Breast Cancer Christmas
are snuggled upstairs in their beds, not a creature is stirring... you
recognize the scene - the sweet peace of Christmas. There is only one
part of the picture that is out of focus. None of the happy stories, songs,
or poems talk about Mommy with a bald head and deep dark circles under
her eyes. This is a different Christmas tale. It is a story about all
the moms who will sit quietly on Christmas Eve and be grateful for the
chance to spend another holiday with their family. The story is spun partly
from fiction and partly from the shared stories of breast cancer survivors.
story of the Breast Cancer Christmas.
Normally, the holidays are hectic and not always peaceful. Fitting together
the holiday schedule of a busy family with careers, schools, and social
obligations causes friction as the plans collide. The company party is
on the same night as Jason's high school choral production. Linda's fourth
grade skating trip is planned for the day that the town decided would
be perfect for the tree lighting. Then we have to decide which grandparents
get Christmas Day with us and who gets the shorter visit on Christmas
Eve. Fit the shopping, wrapping and work into this and you can see exactly
how peaceful the holidays are at our house. Somehow, we always manage
to get it all pieced together and our Christmas memory chest is full of
laughter and warmth.
year is different.
The biopsy in July showed a malignancy. Unlike my pregnancies, the growth
in my body this time was a hateful stranger. Surgery took out the growth
and the lymph nodes that were involved, but there was the chance that
some cells were left behind. That meant radiation followed by chemotherapy
to kill any last traces of the breast cancer that had invaded my life.
went well. I heard some horror stories about side effects from well meaning
acquaintances trying to prepare me, but aside from a little dizziness
and fatigue on the treatment days - and the irritation and itching, well,
I was pretty lucky. I expected the same from the chemo. Wow, was I ever
wrong. Almost every textbook side effect hit me at one time or another.
on my family has been the hardest part to deal with. Every bad day that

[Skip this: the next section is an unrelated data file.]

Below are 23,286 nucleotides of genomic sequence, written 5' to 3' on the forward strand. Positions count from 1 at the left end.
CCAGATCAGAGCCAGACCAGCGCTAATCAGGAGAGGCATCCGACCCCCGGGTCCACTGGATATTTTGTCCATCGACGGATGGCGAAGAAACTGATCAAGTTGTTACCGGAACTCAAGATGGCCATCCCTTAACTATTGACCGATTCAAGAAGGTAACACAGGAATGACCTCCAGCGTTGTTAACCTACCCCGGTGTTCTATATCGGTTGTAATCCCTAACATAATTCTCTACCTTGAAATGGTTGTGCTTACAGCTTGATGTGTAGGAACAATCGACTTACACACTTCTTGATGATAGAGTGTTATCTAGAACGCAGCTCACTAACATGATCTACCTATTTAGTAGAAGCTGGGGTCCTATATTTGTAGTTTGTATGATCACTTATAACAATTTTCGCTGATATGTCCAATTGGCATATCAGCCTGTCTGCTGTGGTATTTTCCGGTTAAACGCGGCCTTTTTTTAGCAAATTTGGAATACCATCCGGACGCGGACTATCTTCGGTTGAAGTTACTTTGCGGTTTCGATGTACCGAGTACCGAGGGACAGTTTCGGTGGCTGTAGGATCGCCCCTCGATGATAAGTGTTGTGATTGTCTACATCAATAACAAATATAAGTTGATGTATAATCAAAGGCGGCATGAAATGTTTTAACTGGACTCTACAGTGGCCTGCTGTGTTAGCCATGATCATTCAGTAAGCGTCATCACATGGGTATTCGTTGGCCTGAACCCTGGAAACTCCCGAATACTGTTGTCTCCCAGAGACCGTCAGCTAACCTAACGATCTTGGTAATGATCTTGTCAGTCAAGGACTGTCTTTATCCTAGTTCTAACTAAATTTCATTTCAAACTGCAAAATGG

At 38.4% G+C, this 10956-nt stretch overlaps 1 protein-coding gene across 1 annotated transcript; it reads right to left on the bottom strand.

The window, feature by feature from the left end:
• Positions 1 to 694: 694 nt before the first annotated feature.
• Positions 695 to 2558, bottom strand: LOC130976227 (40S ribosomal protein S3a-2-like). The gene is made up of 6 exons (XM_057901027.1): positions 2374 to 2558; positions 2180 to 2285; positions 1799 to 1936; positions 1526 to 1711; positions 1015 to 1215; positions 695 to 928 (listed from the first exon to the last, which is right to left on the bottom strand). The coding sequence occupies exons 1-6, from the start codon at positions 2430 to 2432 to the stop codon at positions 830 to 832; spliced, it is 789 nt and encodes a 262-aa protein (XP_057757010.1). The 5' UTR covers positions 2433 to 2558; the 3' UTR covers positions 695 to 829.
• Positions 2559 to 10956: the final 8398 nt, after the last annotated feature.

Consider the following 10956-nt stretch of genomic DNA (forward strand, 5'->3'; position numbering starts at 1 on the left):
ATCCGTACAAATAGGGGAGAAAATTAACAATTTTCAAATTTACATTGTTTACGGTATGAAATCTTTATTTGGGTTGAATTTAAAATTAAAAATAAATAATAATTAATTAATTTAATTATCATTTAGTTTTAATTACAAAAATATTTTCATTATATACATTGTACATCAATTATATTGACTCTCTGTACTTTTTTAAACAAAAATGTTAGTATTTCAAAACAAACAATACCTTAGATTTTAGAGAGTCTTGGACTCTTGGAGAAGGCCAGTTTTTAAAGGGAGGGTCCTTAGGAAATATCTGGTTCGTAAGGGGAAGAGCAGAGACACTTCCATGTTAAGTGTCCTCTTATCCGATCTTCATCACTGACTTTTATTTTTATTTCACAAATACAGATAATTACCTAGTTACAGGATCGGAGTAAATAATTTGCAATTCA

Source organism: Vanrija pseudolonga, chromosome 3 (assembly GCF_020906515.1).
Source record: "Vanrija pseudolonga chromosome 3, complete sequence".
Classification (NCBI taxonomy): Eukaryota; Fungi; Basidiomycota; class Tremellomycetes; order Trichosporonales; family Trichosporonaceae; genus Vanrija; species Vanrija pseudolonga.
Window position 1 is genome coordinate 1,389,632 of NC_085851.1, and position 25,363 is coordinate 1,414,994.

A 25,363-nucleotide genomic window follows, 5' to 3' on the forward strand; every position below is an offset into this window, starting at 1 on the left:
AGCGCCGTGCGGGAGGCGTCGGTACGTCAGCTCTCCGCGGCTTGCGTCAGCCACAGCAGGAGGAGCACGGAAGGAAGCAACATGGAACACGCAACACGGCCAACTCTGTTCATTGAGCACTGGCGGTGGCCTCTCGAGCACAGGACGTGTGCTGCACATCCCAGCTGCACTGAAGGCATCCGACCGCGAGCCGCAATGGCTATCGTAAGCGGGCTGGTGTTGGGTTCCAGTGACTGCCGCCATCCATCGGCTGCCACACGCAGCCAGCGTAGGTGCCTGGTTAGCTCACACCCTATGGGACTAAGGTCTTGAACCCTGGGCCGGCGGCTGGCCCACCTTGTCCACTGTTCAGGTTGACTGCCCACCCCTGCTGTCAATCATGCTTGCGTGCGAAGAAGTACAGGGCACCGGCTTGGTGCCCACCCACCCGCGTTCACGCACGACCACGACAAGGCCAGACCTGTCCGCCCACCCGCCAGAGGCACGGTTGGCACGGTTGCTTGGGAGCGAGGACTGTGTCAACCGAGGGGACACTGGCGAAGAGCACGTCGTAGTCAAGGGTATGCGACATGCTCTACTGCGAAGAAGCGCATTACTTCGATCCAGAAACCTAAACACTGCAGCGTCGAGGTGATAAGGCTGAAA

I have is reflected in the concern in my husband's eye and the bewilderment
in my children's. I didn't have a family history of cancer. I don't know
what it must be like to watch your mother fighting a battle for her life.
I know if my husband were the one with cancer, I would feel so helpless
and be so afraid. My poor love must be going through that, but not a trace
gets through. He is my strength. When my hope gets low, he's always ready
with a refill. He knows all the survival statistics and never for a moment
doubts that I'll be one of the survivors.
One of my gifts this year is a new wig. The kids couldn't keep it secret.
Linda thought it was so cool to pick the color and hair style she had
to model it. Jason stepped in and tried it on over his buzz cut. Who says
cancer can't make you laugh? Each day is full of these moments, each a
little gift of caring and appreciation. I wonder if, without the cancer,
we'd be so free with our love. The closeness of this terrible disease
has made us see the treasure of each smile.
So, I sit
here among the wrapped gifts and the hung stockings. The bald head and
the dark circles soon to be covered by a wig and makeup. The nausea will
pass, the pain will go away. What will be left will be another Christmas
memory. Some of my friends, my cancer buddies, doctors, and nurses have
told me that this feeling of gratitude for every moment in every day will
pass once the danger is over. The knowledge that those I love are both
precious and fragile will fade from my mind as the cancer fades from my
body. I hope not. I think the best gift this year is not under the tree,
but woven through our family. The gift that cancer has given, despite
all it has taken away, is the most valuable present in our house this
on the Web:
with Cancer During the Holidays
With Treatment During Holidays (American Cancer Society)
Cancer - Holiday Coping Skills